Saturday, May 02, 2009

The Fecundity Begins

The initial forecast was for rain all weekend, but today turned out to be sunny and temperate and really lovely. I woke up kind of slow-moving and figured I'd just roll with it. What the hell, I spend enough time making this little slice of property habitable -- I might as well relax and enjoy it once in a while. So I dragged out the green plastic chairs and spent most of the day buried in the NYRB Spring Books issue -- I for sure need Zoe Heller's new one -- and Cutting for Stone, which at 2/3 of the way through is still a rollicking exotic yarn with lots of good gory medical details, perfect for a leafy green afternoon in the north Bronx.

Toward evening I got industrious, though, and noodled around the garden a bit. Everything I've planted, including what went in just a week ago, is popping. We have lettuce,
spinach,
snap peas,
broccoli,
the barest hint of pole beans,
and a host of other sprouts that weren't quite as photogenic. Soon it'll be time to start thinning, which is hands down my least favorite part of gardening. I'm such a softie.

I decided to put a variegated mint plant from the farmer's market in next to my lemon balm, which came from the same grower a couple of years ago and is fat and thriving -- never mind that I've never actually used it for anything. I dug a perfectly adequate hole for it, but my enthusiastic assistants were very clear on the fact that I was not going to be able to do it without help.
Plenty of help. When they were done I could have planted a tree.
Never let it be said I'm not a lucky woman.

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8 Comments:

Blogger Debi said...

Oh...I am loving these pictures. It's been too long since I sat on your back steps.

11:27 PM  
Blogger Chris said...

When I close my eyes and take a deep breath, I swear I can smell your garden. You are, indeed, a lucky woman!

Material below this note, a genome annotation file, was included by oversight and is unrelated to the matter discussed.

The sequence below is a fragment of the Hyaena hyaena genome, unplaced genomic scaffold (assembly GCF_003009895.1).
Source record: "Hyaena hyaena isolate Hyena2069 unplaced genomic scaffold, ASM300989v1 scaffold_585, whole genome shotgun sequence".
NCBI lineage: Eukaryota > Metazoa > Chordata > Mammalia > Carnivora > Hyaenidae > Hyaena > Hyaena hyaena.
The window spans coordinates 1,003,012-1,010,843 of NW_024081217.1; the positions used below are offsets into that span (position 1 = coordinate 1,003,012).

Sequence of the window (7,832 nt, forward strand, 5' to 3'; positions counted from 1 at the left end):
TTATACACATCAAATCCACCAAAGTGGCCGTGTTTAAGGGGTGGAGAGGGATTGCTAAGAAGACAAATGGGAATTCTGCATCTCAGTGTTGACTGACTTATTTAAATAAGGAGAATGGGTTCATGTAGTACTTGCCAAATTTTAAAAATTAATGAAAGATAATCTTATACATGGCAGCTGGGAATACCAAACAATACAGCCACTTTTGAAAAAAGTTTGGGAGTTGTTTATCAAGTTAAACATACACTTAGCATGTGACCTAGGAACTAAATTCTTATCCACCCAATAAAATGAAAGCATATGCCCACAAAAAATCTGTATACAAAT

11:35 AM  
Blogger Kitt said...

Heads up:

New York -- A rare disease transmitted through contact with raccoon feces has left a New York City teenager blind in one eye and an infant brain damaged.

The city’s Department of Health warns parents to be on the alert for raccoon roundworm, which can cause nausea, nerve damage and even death. It says fewer than 30 cases have been reported in medical literature.

Health department spokeswoman Sally Slavinski says parents should supervise children to keep them from eating raccoon feces. Droppings should be picked up using gloves and disposable bags and put in the trash.

The victims lived in Brooklyn.

9:17 PM  
Blogger Lisa said...

Debi, it has been too long.

Chris, it does smell sweet. Well, when it doesn't smell like raccoon shit. Kidding, actually -- for the first time in many years, the mama raccoon decided to raise her brood elsewhere and we haven't had our usual influx, although I still see them skittering around the neighbors' roofs. I think Dorrie's made our yard pretty unattractive to them.

But Kitt, yow. And thanks for the warning. I would add to that list of gloves and disposable bags a shovel -- common sense says you don't want that stuff within several feet of you if you can help it.

10:03 PM  
Blogger Miss T said...

That is one gorgeous garden.

10:48 AM  
Blogger lewarkk said...

With any luck, Lisa, that variegated mint will be (as are many variegated plants) a semi-reluctant grower which is a good thing because mint is invasive. Cheers,Kat

12:49 PM  
Anonymous lynn said...

I usually show Marc pictures of your critters and of your garden, but not this time. It would only get him agitated. He planted all these wonderful vegetables and they were all growing fine and dandy and now they are almost all gone. A gopher. It's just like in the cartoons - the plants are grabbed from the bottom and schwooosh! They are gone. Only the sticks remain.

Very sad. But I'll look at yours and covet.

4:32 PM  
Blogger Lisa said...

Thanks, Miss T. It's incredibly rewarding how much better it looks every year.

Lewarkk, that was one of my thoughts about the variegated mint. It's also contained by a series of stone walls, some of them buried, and let's put our cards on the table here: I need ground cover. Even of the invasive sort.

Lynn, tell Marc if it's any consolation I saw both the cat and the dog climb on TOP of the bird netting and pee in the raised beds yesterday. If it ain't one critter it's another.

6:47 AM  

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